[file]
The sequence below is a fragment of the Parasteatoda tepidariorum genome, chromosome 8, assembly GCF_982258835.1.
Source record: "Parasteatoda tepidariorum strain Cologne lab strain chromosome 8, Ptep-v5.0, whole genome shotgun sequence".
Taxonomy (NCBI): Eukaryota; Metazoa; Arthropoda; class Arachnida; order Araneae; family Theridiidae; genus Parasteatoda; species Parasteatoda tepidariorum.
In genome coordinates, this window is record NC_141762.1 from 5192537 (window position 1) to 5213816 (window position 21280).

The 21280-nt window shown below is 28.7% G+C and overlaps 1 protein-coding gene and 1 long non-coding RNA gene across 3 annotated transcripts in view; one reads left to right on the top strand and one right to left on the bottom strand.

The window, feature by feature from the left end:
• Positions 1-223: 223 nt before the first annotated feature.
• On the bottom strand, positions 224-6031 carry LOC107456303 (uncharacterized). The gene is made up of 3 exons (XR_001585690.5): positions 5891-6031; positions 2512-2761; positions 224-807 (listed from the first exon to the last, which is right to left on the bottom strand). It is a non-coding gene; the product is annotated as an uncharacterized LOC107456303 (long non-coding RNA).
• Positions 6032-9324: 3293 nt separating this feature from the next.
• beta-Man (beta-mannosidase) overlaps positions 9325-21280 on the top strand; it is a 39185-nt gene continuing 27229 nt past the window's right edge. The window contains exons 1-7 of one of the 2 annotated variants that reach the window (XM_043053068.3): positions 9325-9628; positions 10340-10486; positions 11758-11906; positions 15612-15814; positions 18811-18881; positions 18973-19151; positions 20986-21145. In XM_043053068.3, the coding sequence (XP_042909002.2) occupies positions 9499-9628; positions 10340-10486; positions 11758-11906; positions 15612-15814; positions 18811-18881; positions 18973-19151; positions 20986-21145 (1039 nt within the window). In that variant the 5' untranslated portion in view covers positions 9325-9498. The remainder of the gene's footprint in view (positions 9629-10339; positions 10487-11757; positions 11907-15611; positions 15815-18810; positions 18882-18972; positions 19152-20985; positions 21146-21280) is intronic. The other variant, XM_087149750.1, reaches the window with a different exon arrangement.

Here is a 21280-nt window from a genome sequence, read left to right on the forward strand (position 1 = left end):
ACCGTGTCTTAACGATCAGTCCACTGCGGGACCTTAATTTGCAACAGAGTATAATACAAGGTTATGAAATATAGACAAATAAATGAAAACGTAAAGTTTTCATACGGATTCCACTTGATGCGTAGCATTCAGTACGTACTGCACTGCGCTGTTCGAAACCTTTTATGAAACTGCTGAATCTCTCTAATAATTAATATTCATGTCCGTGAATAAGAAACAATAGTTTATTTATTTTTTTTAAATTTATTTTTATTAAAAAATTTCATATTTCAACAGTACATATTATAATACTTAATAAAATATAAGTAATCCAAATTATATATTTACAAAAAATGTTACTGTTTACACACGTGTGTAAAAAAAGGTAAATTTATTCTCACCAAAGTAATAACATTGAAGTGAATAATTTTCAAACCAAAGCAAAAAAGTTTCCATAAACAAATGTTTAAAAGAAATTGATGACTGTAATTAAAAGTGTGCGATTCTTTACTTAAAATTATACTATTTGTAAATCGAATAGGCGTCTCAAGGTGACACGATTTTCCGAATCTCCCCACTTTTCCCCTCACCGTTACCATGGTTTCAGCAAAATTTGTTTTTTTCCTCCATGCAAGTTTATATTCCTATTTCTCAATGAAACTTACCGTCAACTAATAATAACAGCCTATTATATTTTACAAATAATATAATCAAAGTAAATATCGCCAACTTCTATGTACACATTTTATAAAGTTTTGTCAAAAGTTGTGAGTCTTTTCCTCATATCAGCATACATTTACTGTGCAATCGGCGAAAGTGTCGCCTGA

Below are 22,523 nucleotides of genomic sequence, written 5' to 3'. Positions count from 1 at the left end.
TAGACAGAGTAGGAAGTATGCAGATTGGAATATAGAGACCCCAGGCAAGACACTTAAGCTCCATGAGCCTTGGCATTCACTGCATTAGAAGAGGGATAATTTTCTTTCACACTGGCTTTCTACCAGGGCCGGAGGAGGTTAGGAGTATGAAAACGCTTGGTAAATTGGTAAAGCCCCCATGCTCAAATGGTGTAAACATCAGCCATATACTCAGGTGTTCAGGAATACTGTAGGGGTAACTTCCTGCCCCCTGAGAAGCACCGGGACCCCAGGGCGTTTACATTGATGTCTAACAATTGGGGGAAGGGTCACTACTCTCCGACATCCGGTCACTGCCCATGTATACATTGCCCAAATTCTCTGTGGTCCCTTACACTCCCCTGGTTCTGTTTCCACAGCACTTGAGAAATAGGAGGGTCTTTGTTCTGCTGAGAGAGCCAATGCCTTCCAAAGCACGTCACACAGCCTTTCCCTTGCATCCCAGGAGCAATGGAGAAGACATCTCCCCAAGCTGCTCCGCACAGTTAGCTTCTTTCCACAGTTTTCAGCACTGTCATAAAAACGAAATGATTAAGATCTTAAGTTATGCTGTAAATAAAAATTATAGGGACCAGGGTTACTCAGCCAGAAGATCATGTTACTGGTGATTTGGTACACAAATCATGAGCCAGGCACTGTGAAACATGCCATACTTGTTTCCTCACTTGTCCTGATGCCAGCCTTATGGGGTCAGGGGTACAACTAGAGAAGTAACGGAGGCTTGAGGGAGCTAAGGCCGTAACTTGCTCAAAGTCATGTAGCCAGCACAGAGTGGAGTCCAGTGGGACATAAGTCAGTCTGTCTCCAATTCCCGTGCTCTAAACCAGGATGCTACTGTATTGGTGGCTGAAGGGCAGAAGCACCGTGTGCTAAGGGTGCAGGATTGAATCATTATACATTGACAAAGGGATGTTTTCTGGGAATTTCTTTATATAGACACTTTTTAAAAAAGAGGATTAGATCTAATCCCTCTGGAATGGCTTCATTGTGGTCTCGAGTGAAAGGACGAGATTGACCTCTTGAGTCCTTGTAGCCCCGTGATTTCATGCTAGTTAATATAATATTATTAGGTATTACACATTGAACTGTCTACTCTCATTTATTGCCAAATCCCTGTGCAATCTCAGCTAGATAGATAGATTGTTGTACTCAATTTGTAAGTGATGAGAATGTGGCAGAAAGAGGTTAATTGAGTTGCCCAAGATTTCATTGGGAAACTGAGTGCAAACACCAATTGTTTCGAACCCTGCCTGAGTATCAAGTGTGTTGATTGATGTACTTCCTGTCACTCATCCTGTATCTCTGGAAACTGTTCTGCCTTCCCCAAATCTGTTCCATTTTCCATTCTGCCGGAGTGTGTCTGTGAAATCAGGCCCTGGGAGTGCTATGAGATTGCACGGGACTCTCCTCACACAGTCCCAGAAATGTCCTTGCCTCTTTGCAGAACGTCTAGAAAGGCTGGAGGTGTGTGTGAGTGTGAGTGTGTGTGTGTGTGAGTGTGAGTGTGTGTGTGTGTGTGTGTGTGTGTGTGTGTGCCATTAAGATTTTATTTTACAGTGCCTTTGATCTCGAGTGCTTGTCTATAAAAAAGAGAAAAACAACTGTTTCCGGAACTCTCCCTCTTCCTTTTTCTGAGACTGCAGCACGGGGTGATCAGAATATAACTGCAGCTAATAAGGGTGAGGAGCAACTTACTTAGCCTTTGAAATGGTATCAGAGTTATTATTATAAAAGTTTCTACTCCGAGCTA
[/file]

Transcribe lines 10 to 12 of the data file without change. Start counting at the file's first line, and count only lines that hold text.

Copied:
• beta-Man (beta-mannosidase) overlaps positions 9325-21280 on the top strand; it is a 39185-nt gene continuing 27229 nt past the window's right edge. The window contains exons 1-7 of one of the 2 annotated variants that reach the window (XM_043053068.3): positions 9325-9628; positions 10340-10486; positions 11758-11906; positions 15612-15814; positions 18811-18881; positions 18973-19151; positions 20986-21145. In XM_043053068.3, the coding sequence (XP_042909002.2) occupies positions 9499-9628; positions 10340-10486; positions 11758-11906; positions 15612-15814; positions 18811-18881; positions 18973-19151; positions 20986-21145 (1039 nt within the window). In that variant the 5' untranslated portion in view covers positions 9325-9498. The remainder of the gene's footprint in view (positions 9629-10339; positions 10487-11757; positions 11907-15611; positions 15815-18810; positions 18882-18972; positions 19152-20985; positions 21146-21280) is intronic. The other variant, XM_087149750.1, reaches the window with a different exon arrangement.

Here is a 21280-nt window from a genome sequence, read left to right on the forward strand (position 1 = left end):
ACCGTGTCTTAACGATCAGTCCACTGCGGGACCTTAATTTGCAACAGAGTATAATACAAGGTTATGAAATATAGACAAATAAATGAAAACGTAAAGTTTTCATACGGATTCCACTTGATGCGTAGCATTCAGTACGTACTGCACTGCGCTGTTCGAAACCTTTTATGAAACTGCTGAATCTCTCTAATAATTAATATTCATGTCCGTGAATAAGAAACAATAGTTTATTTATTTTTTTTAAATTTATTTTTATTAAAAAATTTCATATTTCAACAGTACATATTATAATACTTAATAAAATATAAGTAATCCAAATTATATATTTACAAAAAATGTTACTGTTTACACACGTGTGTAAAAAAAGGTAAATTTATTCTCACCAAAGTAATAACATTGAAGTGAATAATTTTCAAACCAAAGCAAAAAAGTTTCCATAAACAAATGTTTAAAAGAAATTGATGACTGTAATTAAAAGTGTGCGATTCTTTACTTAAAATTATACTATTTGTAAATCGAATAGGCGTCTCAAGGTGACACGATTTTCCGAATCTCCCCACTTTTCCCCTCACCGTTACCATGGTTTCAGCAAAATTTGTTTTTTTCCTCCATGCAAGTTTATATTCCTATTTCTCAATGAAACTTACCGTCAACTAATAATAACAGCCTATTATATTTTACAAATAATATAATCAAAGTAAATATCGCCAACTTCTATGTACACATTTTATAAAGTTTTGTCAAAAGTTGTGAGTCTTTTCCTCATATCAGCATACATTTACTGTGCAATCGGCGAAAGTGTCGCCTGA